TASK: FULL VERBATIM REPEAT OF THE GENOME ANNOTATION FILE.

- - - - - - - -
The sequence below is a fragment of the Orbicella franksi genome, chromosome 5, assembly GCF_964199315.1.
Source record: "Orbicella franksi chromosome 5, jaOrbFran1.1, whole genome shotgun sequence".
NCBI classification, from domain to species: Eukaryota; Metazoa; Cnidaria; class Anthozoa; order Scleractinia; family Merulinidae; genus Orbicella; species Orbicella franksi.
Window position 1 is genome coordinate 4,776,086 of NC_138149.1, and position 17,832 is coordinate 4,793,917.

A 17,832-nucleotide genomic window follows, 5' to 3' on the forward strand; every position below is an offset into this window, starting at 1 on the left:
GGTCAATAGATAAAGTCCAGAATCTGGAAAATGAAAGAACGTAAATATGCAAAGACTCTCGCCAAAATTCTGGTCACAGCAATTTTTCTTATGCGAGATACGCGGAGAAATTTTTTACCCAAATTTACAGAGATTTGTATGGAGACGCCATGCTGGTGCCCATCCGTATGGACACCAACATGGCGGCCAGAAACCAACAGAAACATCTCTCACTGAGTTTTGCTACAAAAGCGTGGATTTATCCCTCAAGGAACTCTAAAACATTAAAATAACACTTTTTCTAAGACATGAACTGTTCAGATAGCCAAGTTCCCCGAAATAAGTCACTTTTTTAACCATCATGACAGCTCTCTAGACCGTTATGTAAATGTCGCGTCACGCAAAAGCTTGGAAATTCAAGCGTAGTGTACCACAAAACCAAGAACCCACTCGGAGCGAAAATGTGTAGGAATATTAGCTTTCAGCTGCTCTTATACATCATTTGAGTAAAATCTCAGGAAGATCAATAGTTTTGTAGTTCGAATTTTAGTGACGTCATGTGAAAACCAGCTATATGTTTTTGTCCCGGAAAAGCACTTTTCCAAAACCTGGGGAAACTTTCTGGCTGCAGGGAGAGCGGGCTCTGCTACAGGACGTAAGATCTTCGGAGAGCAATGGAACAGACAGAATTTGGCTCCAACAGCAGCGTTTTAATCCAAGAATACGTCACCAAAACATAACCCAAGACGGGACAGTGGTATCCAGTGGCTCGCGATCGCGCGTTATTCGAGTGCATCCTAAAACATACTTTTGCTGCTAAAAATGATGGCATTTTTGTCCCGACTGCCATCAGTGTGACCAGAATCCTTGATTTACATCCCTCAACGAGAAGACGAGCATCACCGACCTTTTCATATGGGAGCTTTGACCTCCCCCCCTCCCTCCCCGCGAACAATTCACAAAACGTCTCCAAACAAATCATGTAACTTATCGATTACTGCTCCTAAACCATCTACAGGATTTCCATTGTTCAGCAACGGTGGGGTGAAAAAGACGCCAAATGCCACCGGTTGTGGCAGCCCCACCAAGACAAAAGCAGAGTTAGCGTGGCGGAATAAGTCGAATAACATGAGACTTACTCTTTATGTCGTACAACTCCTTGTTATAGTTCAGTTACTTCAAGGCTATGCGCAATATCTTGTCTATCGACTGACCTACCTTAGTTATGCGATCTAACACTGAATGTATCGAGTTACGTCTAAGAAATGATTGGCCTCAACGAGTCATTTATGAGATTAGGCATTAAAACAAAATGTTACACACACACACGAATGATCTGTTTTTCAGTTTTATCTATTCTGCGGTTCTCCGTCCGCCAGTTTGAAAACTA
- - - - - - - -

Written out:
The sequence below is a fragment of the Orbicella franksi genome, chromosome 5, assembly GCF_964199315.1.
Source record: "Orbicella franksi chromosome 5, jaOrbFran1.1, whole genome shotgun sequence".
NCBI classification, from domain to species: Eukaryota; Metazoa; Cnidaria; class Anthozoa; order Scleractinia; family Merulinidae; genus Orbicella; species Orbicella franksi.
Window position 1 is genome coordinate 4,776,086 of NC_138149.1, and position 17,832 is coordinate 4,793,917.

A 17,832-nucleotide genomic window follows, 5' to 3' on the forward strand; every position below is an offset into this window, starting at 1 on the left:
GGTCAATAGATAAAGTCCAGAATCTGGAAAATGAAAGAACGTAAATATGCAAAGACTCTCGCCAAAATTCTGGTCACAGCAATTTTTCTTATGCGAGATACGCGGAGAAATTTTTTACCCAAATTTACAGAGATTTGTATGGAGACGCCATGCTGGTGCCCATCCGTATGGACACCAACATGGCGGCCAGAAACCAACAGAAACATCTCTCACTGAGTTTTGCTACAAAAGCGTGGATTTATCCCTCAAGGAACTCTAAAACATTAAAATAACACTTTTTCTAAGACATGAACTGTTCAGATAGCCAAGTTCCCCGAAATAAGTCACTTTTTTAACCATCATGACAGCTCTCTAGACCGTTATGTAAATGTCGCGTCACGCAAAAGCTTGGAAATTCAAGCGTAGTGTACCACAAAACCAAGAACCCACTCGGAGCGAAAATGTGTAGGAATATTAGCTTTCAGCTGCTCTTATACATCATTTGAGTAAAATCTCAGGAAGATCAATAGTTTTGTAGTTCGAATTTTAGTGACGTCATGTGAAAACCAGCTATATGTTTTTGTCCCGGAAAAGCACTTTTCCAAAACCTGGGGAAACTTTCTGGCTGCAGGGAGAGCGGGCTCTGCTACAGGACGTAAGATCTTCGGAGAGCAATGGAACAGACAGAATTTGGCTCCAACAGCAGCGTTTTAATCCAAGAATACGTCACCAAAACATAACCCAAGACGGGACAGTGGTATCCAGTGGCTCGCGATCGCGCGTTATTCGAGTGCATCCTAAAACATACTTTTGCTGCTAAAAATGATGGCATTTTTGTCCCGACTGCCATCAGTGTGACCAGAATCCTTGATTTACATCCCTCAACGAGAAGACGAGCATCACCGACCTTTTCATATGGGAGCTTTGACCTCCCCCCCTCCCTCCCCGCGAACAATTCACAAAACGTCTCCAAACAAATCATGTAACTTATCGATTACTGCTCCTAAACCATCTACAGGATTTCCATTGTTCAGCAACGGTGGGGTGAAAAAGACGCCAAATGCCACCGGTTGTGGCAGCCCCACCAAGACAAAAGCAGAGTTAGCGTGGCGGAATAAGTCGAATAACATGAGACTTACTCTTTATGTCGTACAACTCCTTGTTATAGTTCAGTTACTTCAAGGCTATGCGCAATATCTTGTCTATCGACTGACCTACCTTAGTTATGCGATCTAACACTGAATGTATCGAGTTACGTCTAAGAAATGATTGGCCTCAACGAGTCATTTATGAGATTAGGCATTAAAACAAAATGTTACACACACACACGAATGATCTGTTTTTCAGTTTTATCTATTCTGCGGTTCTCCGTCCGCCAGTTTGAAAACTA